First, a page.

Poll Analysis: Older Voters May Deny Harper His Majority

The Recent Poll of CARP Action Online readers shows Liberals ahead in the battleground province of Ontario if an election were held now.

Based on CARP’s internal projections, on a national basis, CARP members support the Conservatives [36%] over the Liberals [30%], BUT in the key battleground province of Ontario, CARP members support the Liberals [42%] over the Conservatives [38%].

The raw numbers show a clear preference for the Conservatives over the Liberals nationally [47.7%:36.2%] and in Ontario [47.2%:39.4%]. But our pollster uses a correction factor that compares our 2008 poll results to actual 2008 election results to arrive at the electoral projections [please see detail below]. And coincidentally, this reversal in Ontario parallels the results in the recent Angus Reid Poll which showed the Liberals holding a two-point lead over the Tories in Ontario, 37 per cent and 35 per cent click here to read more on this..

CARP members’ support for the Conservatives, the NDP and the Green Party has declined over the past year, while support for the Liberals has grown. This may be due to Liberal “switchers” uncomfortable with Stephane Dion’s leadership in 2008 returning to their party roots with the advent of Michael Ignatieff as leader.

CARP’s poll sample is a bellwether group. Virtually all the respondents were age 55 plus. Seventy percent [70%] of this demographic votes regularly. In Ontario, there are over a dozen ridings in which those aged 65-plus represent about 26% of the population, about twice the national average [13%]. And contrary to recently publicized polls which showed the two main parties neck and neck in Ontario, the preferences among older voters are quite different.

So, the message is: Older voters can make the difference between a majority and minority in the upcoming election so it would be wise to pay attention to the issues that resonate with them. In fact, it could determine the election.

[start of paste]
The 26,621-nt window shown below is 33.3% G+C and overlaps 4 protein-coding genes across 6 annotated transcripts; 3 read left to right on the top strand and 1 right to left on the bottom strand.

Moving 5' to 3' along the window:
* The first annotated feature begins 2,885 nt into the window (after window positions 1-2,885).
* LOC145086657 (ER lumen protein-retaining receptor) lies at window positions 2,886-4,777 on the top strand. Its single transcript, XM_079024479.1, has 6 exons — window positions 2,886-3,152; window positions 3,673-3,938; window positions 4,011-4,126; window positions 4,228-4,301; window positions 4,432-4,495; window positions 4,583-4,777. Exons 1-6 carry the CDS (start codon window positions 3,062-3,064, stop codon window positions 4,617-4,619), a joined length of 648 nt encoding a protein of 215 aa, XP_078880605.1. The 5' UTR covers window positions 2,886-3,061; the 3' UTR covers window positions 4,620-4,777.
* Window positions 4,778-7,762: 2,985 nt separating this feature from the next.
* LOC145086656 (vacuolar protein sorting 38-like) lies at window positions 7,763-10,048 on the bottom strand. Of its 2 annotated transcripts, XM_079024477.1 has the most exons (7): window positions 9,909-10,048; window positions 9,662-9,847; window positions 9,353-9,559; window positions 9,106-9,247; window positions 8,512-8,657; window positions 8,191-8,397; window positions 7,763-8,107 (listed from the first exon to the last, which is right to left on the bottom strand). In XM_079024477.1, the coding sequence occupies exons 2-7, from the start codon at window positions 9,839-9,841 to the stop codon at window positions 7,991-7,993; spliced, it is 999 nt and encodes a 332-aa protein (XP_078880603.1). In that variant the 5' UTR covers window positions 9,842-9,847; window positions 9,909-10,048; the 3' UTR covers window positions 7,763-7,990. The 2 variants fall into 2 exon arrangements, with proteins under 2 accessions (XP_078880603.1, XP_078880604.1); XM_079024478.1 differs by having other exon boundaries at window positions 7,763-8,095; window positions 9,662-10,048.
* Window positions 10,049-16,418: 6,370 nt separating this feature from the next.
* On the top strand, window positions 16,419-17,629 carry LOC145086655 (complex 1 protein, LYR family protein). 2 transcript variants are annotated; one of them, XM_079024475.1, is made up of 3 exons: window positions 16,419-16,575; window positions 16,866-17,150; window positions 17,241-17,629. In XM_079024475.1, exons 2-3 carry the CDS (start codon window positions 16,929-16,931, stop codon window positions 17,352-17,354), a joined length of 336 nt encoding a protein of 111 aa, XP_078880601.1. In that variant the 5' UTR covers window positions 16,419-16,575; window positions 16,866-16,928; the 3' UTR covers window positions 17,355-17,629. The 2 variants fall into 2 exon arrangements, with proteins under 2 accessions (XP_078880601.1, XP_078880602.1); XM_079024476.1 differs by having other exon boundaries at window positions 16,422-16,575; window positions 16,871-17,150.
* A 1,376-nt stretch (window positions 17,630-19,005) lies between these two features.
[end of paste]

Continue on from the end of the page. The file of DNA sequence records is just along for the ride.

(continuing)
And we just happen to have a list of those issues.

The CARP poll presented members with a series of policy initiatives supported by CARP, and asked if they agreed with them. They were then asked if each should be an election issue. The vast majority of respondents agree with each initiative.

When asked if each of these should be an election issue, however, fewer respondents agreed in each case:

Initiate comprehensive pension reform 45%
Amend bankruptcy laws to give priority to pensioners 45%
Moratorium on RRIF withdrawals 42%
Increase CPP/OAS/GIS 41%
Establish Universal Pension Plan 39%
Make TFSAs retroactive for 60-plus 33%
Tax/financial support for caregivers 31%

This is likely an indication that, while most respondents see all the listed issues as worthy ones, they were very selective as to which issues were important enough to be election issues and upon which they would hinge their vote. It is interesting to note that those least likely to see any of these issues as an election issue are Conservative party supporters in the oldest age cohort who live in Western Canada.